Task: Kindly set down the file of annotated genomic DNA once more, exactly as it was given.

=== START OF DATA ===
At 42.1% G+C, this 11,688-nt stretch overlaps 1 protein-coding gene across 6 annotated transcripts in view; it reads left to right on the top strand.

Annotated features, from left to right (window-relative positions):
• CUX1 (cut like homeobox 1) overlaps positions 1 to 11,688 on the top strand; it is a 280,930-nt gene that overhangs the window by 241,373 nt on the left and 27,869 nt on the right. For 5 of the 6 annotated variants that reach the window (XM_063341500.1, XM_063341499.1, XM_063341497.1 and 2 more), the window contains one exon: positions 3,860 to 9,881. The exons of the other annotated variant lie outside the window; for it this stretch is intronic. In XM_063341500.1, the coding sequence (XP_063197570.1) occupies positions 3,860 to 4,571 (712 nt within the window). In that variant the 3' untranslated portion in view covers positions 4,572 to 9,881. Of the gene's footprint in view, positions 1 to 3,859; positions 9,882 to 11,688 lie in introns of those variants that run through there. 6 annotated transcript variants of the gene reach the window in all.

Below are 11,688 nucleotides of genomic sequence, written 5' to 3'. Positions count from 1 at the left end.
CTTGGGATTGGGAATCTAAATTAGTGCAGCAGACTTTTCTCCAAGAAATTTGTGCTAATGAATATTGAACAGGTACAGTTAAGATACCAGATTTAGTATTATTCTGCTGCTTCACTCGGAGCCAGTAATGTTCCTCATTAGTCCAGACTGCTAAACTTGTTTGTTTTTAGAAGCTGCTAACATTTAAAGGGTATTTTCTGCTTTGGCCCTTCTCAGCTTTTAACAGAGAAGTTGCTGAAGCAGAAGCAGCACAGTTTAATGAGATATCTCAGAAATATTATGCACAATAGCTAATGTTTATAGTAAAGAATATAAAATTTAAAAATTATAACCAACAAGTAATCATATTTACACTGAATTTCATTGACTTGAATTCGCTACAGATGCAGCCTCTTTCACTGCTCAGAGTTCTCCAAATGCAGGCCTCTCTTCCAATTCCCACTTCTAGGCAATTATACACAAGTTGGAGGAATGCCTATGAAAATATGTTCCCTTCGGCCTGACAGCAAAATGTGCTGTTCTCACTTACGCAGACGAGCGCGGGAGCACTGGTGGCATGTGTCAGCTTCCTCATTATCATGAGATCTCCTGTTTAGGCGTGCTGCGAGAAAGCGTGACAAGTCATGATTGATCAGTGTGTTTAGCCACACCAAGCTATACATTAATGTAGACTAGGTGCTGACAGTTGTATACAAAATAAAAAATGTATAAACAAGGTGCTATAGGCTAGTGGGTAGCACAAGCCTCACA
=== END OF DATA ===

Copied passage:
At 42.1% G+C, this 11,688-nt stretch overlaps 1 protein-coding gene across 6 annotated transcripts in view; it reads left to right on the top strand.

Annotated features, from left to right (window-relative positions):
• CUX1 (cut like homeobox 1) overlaps positions 1 to 11,688 on the top strand; it is a 280,930-nt gene that overhangs the window by 241,373 nt on the left and 27,869 nt on the right. For 5 of the 6 annotated variants that reach the window (XM_063341500.1, XM_063341499.1, XM_063341497.1 and 2 more), the window contains one exon: positions 3,860 to 9,881. The exons of the other annotated variant lie outside the window; for it this stretch is intronic. In XM_063341500.1, the coding sequence (XP_063197570.1) occupies positions 3,860 to 4,571 (712 nt within the window). In that variant the 3' untranslated portion in view covers positions 4,572 to 9,881. Of the gene's footprint in view, positions 1 to 3,859; positions 9,882 to 11,688 lie in introns of those variants that run through there. 6 annotated transcript variants of the gene reach the window in all.

Below are 11,688 nucleotides of genomic sequence, written 5' to 3'. Positions count from 1 at the left end.
CTTGGGATTGGGAATCTAAATTAGTGCAGCAGACTTTTCTCCAAGAAATTTGTGCTAATGAATATTGAACAGGTACAGTTAAGATACCAGATTTAGTATTATTCTGCTGCTTCACTCGGAGCCAGTAATGTTCCTCATTAGTCCAGACTGCTAAACTTGTTTGTTTTTAGAAGCTGCTAACATTTAAAGGGTATTTTCTGCTTTGGCCCTTCTCAGCTTTTAACAGAGAAGTTGCTGAAGCAGAAGCAGCACAGTTTAATGAGATATCTCAGAAATATTATGCACAATAGCTAATGTTTATAGTAAAGAATATAAAATTTAAAAATTATAACCAACAAGTAATCATATTTACACTGAATTTCATTGACTTGAATTCGCTACAGATGCAGCCTCTTTCACTGCTCAGAGTTCTCCAAATGCAGGCCTCTCTTCCAATTCCCACTTCTAGGCAATTATACACAAGTTGGAGGAATGCCTATGAAAATATGTTCCCTTCGGCCTGACAGCAAAATGTGCTGTTCTCACTTACGCAGACGAGCGCGGGAGCACTGGTGGCATGTGTCAGCTTCCTCATTATCATGAGATCTCCTGTTTAGGCGTGCTGCGAGAAAGCGTGACAAGTCATGATTGATCAGTGTGTTTAGCCACACCAAGCTATACATTAATGTAGACTAGGTGCTGACAGTTGTATACAAAATAAAAAATGTATAAACAAGGTGCTATAGGCTAGTGGGTAGCACAAGCCTCACA